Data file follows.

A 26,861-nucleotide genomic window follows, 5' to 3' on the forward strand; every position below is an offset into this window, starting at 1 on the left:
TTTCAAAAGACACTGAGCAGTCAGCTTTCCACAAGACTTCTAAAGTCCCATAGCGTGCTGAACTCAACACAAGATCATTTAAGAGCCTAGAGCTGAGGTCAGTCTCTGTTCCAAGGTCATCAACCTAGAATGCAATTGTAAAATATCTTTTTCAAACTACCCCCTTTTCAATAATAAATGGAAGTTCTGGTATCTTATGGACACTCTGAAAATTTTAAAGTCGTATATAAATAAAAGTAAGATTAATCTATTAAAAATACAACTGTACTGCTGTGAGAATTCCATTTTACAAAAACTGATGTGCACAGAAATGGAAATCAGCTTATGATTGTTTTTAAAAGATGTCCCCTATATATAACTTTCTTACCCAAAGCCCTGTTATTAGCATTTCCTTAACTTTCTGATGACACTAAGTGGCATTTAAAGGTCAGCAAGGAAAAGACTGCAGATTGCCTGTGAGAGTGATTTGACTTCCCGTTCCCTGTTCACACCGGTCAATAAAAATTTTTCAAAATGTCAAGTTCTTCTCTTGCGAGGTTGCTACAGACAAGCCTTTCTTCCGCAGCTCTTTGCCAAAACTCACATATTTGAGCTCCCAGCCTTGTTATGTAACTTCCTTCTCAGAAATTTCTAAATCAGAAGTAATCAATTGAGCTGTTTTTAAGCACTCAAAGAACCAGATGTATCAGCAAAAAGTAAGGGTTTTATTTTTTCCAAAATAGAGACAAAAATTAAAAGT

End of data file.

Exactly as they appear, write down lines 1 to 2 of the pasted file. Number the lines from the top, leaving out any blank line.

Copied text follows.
A 26,861-nucleotide genomic window follows, 5' to 3' on the forward strand; every position below is an offset into this window, starting at 1 on the left:
TTTCAAAAGACACTGAGCAGTCAGCTTTCCACAAGACTTCTAAAGTCCCATAGCGTGCTGAACTCAACACAAGATCATTTAAGAGCCTAGAGCTGAGGTCAGTCTCTGTTCCAAGGTCATCAACCTAGAATGCAATTGTAAAATATCTTTTTCAAACTACCCCCTTTTCAATAATAAATGGAAGTTCTGGTATCTTATGGACACTCTGAAAATTTTAAAGTCGTATATAAATAAAAGTAAGATTAATCTATTAAAAATACAACTGTACTGCTGTGAGAATTCCATTTTACAAAAACTGATGTGCACAGAAATGGAAATCAGCTTATGATTGTTTTTAAAAGATGTCCCCTATATATAACTTTCTTACCCAAAGCCCTGTTATTAGCATTTCCTTAACTTTCTGATGACACTAAGTGGCATTTAAAGGTCAGCAAGGAAAAGACTGCAGATTGCCTGTGAGAGTGATTTGACTTCCCGTTCCCTGTTCACACCGGTCAATAAAAATTTTTCAAAATGTCAAGTTCTTCTCTTGCGAGGTTGCTACAGACAAGCCTTTCTTCCGCAGCTCTTTGCCAAAACTCACATATTTGAGCTCCCAGCCTTGTTATGTAACTTCCTTCTCAGAAATTTCTAAATCAGAAGTAATCAATTGAGCTGTTTTTAAGCACTCAAAGAACCAGATGTATCAGCAAAAAGTAAGGGTTTTATTTTTTCCAAAATAGAGACAAAAATTAAAAGT